General Milroy is Spared a Court Martial

October 27, 1863

President Lincoln decides against ordering a court martial for the case of General Robert H Milroy: “In June last a Division was substantially lost at, and near Winchester, Va. At the time it was under Gen. Milroy as immediate commander in the field Gen. Schenck as Department commander at Baltimore and Gen. Halleck as General-in-Chief at Washington. Gen. Milroy, as immediate commander, was put in arrest, and subsequently a Court of Inquiry examined, chiefly with reference to disobedience of orders, and reported the evidence. The foregoing is a synoptical statement of the evidence, together with the Judge Advocate General’s conclusions. The disaster, when it came, was a surprize to all. It was very well known to Gen. Schenck and Gen. Milroy for some time before that Gen. Halleck thought the division was in general danger of a surprize at Winchester, that it was of no service there commensurate with the risk it incurred, and that it ought to be withdrawn; but although he more than once advised it’s withdrawal he never positively ordered it. Gen. Schenck, on the contrary, believed the service of the force at Winchester, was worth the hazard, and so did not positively order it’s withdrawal, until it was so late that the enemy cut the wire and prevented to [sic] order reaching Gen. Milroy. Gen. Milroy seems to have concurred with Gen. Schenck in the opinion that the force should be kept at Winchester at least till the approach of danger, but he disobeyed no order upon the subject. Some question can be made whether some of Gen. Halleck’s despatches to Gen. Schenck, should not have been construed to be orders to withdraw the force, and obeyed accordingly; but no such question can be made against Gen. Milroy. In fact the last order he received, was to be prepared to withdraw, but not to actually withdraw till further order, which further order never reached him. Serious blame is not necessarily due to every serious disaster, and I can not say that in this case, any of their officers is deserving of serious blame. No Court-Martial is deemed necessary or proper in the case.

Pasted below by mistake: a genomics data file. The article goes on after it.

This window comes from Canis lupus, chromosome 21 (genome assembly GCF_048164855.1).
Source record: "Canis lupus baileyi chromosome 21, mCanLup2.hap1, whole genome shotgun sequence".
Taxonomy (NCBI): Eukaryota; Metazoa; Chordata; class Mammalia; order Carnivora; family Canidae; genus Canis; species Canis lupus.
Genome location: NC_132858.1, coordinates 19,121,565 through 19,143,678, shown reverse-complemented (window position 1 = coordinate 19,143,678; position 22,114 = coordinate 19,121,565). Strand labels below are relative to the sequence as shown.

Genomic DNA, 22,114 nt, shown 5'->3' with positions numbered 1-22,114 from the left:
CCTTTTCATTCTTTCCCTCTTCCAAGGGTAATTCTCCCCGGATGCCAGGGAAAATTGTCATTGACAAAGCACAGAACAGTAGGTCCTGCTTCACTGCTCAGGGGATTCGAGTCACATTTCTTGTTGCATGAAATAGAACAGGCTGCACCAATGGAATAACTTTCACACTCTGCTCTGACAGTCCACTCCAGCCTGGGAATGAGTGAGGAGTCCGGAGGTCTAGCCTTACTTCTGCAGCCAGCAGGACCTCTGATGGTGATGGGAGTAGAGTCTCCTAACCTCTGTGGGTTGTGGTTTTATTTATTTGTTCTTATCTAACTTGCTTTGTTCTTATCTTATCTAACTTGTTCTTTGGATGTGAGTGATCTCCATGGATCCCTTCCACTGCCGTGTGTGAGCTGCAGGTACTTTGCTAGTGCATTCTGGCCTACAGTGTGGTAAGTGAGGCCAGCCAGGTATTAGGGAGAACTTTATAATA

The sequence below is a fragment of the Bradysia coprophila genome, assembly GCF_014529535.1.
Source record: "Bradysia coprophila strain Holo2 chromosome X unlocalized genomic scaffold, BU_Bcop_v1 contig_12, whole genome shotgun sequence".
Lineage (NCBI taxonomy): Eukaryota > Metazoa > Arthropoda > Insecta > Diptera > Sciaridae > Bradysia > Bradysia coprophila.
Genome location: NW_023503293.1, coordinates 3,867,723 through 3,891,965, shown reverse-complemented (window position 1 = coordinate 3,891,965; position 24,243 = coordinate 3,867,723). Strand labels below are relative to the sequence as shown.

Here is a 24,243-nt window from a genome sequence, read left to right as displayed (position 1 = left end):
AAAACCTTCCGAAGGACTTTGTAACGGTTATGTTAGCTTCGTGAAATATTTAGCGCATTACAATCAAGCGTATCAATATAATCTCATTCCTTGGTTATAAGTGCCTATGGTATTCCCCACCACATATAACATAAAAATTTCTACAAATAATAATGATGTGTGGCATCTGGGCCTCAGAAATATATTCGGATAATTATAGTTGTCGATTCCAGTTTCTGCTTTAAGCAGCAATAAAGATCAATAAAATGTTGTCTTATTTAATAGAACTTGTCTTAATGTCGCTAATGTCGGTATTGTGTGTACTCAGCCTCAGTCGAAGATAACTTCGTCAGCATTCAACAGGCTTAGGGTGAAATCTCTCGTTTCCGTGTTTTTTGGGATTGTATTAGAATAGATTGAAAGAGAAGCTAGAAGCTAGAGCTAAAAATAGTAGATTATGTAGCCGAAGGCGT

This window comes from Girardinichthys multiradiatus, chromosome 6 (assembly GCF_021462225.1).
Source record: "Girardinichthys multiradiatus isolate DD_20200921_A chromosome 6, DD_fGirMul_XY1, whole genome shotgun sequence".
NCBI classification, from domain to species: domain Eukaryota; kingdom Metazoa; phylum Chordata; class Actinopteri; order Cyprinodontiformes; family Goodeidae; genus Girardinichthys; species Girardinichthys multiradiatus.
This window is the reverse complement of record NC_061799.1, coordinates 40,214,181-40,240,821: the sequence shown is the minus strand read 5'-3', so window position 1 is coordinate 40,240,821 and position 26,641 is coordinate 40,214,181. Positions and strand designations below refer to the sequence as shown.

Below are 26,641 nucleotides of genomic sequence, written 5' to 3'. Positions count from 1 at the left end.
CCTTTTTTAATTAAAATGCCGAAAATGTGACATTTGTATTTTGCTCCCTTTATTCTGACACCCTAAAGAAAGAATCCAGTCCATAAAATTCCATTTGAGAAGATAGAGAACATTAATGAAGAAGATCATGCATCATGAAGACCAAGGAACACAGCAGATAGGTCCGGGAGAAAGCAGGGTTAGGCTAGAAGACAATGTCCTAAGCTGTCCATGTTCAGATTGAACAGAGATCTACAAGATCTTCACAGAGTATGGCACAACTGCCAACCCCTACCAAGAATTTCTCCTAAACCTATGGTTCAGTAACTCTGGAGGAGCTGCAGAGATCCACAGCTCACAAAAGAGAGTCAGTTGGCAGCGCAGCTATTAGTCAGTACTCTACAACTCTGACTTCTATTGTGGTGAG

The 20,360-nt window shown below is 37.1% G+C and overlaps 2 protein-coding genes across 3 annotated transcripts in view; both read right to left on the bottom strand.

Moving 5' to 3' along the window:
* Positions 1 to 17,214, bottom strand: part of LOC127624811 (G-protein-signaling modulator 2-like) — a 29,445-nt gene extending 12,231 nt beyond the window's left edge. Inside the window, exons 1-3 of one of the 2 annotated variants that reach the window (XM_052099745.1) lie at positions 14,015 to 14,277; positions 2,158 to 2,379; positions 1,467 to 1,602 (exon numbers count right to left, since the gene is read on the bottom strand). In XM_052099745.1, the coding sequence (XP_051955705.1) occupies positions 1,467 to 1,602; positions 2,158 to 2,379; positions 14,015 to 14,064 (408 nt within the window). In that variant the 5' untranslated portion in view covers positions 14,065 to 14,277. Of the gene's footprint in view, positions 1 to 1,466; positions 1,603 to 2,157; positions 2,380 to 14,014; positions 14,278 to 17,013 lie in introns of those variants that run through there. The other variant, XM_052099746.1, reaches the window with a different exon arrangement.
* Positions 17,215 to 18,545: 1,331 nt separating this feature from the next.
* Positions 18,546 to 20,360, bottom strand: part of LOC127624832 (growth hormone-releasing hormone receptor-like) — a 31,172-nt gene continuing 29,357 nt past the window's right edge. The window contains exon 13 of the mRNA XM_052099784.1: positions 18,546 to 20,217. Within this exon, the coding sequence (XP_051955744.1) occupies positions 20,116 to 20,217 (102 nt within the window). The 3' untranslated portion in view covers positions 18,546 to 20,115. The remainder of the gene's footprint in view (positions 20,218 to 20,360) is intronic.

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Published in: on October 27, 2013 at 9:00 am  Leave a Comment  

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